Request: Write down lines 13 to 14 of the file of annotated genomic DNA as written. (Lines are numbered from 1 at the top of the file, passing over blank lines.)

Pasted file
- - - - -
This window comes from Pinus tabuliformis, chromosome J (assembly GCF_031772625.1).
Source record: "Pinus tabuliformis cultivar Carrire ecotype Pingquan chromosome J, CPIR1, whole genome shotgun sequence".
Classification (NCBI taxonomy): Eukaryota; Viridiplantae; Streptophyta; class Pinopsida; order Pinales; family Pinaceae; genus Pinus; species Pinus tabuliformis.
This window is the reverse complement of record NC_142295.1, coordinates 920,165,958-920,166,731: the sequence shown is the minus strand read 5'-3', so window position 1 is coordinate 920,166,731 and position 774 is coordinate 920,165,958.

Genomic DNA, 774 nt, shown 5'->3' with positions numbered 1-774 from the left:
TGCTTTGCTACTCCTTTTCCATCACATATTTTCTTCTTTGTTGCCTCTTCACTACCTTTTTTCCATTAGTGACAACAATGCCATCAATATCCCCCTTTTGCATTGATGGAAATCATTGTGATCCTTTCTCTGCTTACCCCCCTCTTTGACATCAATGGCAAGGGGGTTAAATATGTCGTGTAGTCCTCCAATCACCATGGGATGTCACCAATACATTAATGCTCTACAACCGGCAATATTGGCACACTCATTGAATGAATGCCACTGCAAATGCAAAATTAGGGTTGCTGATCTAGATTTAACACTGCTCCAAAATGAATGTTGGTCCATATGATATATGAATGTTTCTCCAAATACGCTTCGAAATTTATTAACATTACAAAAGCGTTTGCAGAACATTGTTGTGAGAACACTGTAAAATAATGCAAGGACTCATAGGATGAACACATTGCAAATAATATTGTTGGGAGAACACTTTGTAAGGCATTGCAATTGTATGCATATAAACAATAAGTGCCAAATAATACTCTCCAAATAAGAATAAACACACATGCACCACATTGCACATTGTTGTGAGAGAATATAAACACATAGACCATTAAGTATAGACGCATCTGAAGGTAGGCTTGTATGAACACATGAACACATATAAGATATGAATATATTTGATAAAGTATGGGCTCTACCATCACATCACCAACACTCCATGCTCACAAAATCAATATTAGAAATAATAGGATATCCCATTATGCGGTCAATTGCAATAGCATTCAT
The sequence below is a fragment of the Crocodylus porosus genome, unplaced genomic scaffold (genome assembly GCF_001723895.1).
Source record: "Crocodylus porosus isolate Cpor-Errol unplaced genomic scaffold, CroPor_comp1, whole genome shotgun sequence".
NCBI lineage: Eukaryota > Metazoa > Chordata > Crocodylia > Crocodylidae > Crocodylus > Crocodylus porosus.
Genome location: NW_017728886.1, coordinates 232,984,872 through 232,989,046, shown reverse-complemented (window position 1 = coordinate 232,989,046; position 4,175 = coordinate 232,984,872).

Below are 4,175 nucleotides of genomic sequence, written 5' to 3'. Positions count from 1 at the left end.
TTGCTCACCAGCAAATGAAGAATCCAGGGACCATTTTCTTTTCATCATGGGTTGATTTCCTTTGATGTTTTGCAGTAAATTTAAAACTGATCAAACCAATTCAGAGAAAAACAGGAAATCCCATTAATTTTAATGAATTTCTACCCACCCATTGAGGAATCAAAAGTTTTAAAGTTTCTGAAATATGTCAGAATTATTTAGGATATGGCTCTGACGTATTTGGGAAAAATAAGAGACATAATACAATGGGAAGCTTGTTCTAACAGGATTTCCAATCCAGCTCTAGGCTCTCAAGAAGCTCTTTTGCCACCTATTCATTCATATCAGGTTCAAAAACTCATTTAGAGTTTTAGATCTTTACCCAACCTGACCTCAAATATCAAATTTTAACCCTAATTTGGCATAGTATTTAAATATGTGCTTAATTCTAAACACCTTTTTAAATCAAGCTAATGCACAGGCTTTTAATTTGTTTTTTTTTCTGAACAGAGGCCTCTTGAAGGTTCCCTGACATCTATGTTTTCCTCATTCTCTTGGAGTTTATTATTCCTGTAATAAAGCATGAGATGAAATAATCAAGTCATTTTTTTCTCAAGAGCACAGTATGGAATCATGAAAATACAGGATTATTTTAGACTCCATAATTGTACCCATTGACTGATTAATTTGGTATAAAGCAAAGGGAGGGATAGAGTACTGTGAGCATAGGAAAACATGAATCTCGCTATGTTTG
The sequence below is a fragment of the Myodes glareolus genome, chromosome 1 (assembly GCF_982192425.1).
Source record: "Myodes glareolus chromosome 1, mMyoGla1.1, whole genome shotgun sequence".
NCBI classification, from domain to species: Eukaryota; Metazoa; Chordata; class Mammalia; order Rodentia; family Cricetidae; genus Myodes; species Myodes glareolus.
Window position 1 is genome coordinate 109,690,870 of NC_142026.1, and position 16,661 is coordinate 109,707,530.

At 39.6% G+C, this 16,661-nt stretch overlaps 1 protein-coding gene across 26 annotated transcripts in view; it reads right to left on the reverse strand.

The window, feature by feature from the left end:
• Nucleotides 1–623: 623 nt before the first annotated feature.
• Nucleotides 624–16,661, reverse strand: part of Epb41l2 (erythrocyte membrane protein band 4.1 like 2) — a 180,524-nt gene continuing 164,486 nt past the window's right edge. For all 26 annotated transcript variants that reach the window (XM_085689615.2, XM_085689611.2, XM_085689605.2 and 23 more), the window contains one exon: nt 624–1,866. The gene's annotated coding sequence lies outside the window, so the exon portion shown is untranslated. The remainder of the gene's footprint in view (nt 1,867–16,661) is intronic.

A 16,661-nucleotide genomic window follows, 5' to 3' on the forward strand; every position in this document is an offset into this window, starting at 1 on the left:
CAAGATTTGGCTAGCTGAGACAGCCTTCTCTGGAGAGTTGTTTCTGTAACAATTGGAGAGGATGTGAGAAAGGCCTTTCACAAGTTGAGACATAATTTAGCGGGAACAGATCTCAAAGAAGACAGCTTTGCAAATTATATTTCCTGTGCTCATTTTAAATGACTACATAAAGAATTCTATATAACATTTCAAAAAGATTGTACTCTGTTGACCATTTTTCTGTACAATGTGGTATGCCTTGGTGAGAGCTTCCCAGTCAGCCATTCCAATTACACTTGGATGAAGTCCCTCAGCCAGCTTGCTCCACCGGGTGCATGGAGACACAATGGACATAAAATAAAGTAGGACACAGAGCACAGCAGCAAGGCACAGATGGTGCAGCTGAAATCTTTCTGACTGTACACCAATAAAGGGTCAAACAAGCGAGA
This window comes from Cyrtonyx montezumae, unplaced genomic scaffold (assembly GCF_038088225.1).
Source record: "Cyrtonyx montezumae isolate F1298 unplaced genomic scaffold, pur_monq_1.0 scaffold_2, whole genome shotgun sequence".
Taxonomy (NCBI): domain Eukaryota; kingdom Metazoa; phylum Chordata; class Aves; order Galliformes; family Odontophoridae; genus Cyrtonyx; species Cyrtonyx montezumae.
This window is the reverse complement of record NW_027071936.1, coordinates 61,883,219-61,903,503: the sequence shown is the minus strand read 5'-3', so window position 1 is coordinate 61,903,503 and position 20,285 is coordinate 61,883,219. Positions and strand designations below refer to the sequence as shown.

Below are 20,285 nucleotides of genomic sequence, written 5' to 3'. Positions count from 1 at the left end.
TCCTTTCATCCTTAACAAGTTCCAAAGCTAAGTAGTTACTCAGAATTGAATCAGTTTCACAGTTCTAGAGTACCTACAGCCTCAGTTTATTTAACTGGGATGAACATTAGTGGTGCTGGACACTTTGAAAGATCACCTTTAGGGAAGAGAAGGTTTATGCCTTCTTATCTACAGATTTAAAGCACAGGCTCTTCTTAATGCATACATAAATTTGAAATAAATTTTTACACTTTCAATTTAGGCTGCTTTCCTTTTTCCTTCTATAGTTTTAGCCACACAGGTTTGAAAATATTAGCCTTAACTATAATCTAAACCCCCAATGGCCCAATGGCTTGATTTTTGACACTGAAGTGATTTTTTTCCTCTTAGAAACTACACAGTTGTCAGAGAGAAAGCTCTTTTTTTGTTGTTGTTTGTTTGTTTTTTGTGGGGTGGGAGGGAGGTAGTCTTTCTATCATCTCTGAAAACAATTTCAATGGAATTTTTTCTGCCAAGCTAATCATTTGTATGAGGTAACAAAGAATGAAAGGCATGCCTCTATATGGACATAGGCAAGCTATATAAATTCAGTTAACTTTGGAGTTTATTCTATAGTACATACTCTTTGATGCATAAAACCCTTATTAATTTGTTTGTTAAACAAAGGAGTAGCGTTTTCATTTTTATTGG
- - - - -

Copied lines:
The sequence below is a fragment of the Myodes glareolus genome, chromosome 1 (assembly GCF_982192425.1).
Source record: "Myodes glareolus chromosome 1, mMyoGla1.1, whole genome shotgun sequence".